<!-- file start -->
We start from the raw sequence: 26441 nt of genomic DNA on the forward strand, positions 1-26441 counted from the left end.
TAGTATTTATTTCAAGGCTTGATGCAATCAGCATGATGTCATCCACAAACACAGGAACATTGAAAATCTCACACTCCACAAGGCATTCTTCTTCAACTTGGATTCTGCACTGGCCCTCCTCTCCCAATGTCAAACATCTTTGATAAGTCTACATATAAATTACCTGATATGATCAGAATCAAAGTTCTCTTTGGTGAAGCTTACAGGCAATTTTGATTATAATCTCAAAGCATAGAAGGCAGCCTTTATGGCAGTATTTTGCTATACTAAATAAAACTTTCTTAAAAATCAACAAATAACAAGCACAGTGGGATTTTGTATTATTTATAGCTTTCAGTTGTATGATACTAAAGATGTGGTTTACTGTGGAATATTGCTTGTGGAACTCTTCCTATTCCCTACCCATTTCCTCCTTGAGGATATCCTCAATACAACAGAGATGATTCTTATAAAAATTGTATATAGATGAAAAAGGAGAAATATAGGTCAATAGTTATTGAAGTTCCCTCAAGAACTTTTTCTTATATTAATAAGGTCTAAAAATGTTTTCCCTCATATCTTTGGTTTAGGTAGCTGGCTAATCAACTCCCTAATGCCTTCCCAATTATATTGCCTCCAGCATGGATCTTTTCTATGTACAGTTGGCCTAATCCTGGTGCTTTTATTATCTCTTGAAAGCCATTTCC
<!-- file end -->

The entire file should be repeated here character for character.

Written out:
We start from the raw sequence: 26441 nt of genomic DNA on the forward strand, positions 1-26441 counted from the left end.
TAGTATTTATTTCAAGGCTTGATGCAATCAGCATGATGTCATCCACAAACACAGGAACATTGAAAATCTCACACTCCACAAGGCATTCTTCTTCAACTTGGATTCTGCACTGGCCCTCCTCTCCCAATGTCAAACATCTTTGATAAGTCTACATATAAATTACCTGATATGATCAGAATCAAAGTTCTCTTTGGTGAAGCTTACAGGCAATTTTGATTATAATCTCAAAGCATAGAAGGCAGCCTTTATGGCAGTATTTTGCTATACTAAATAAAACTTTCTTAAAAATCAACAAATAACAAGCACAGTGGGATTTTGTATTATTTATAGCTTTCAGTTGTATGATACTAAAGATGTGGTTTACTGTGGAATATTGCTTGTGGAACTCTTCCTATTCCCTACCCATTTCCTCCTTGAGGATATCCTCAATACAACAGAGATGATTCTTATAAAAATTGTATATAGATGAAAAAGGAGAAATATAGGTCAATAGTTATTGAAGTTCCCTCAAGAACTTTTTCTTATATTAATAAGGTCTAAAAATGTTTTCCCTCATATCTTTGGTTTAGGTAGCTGGCTAATCAACTCCCTAATGCCTTCCCAATTATATTGCCTCCAGCATGGATCTTTTCTATGTACAGTTGGCCTAATCCTGGTGCTTTTATTATCTCTTGAAAGCCATTTCC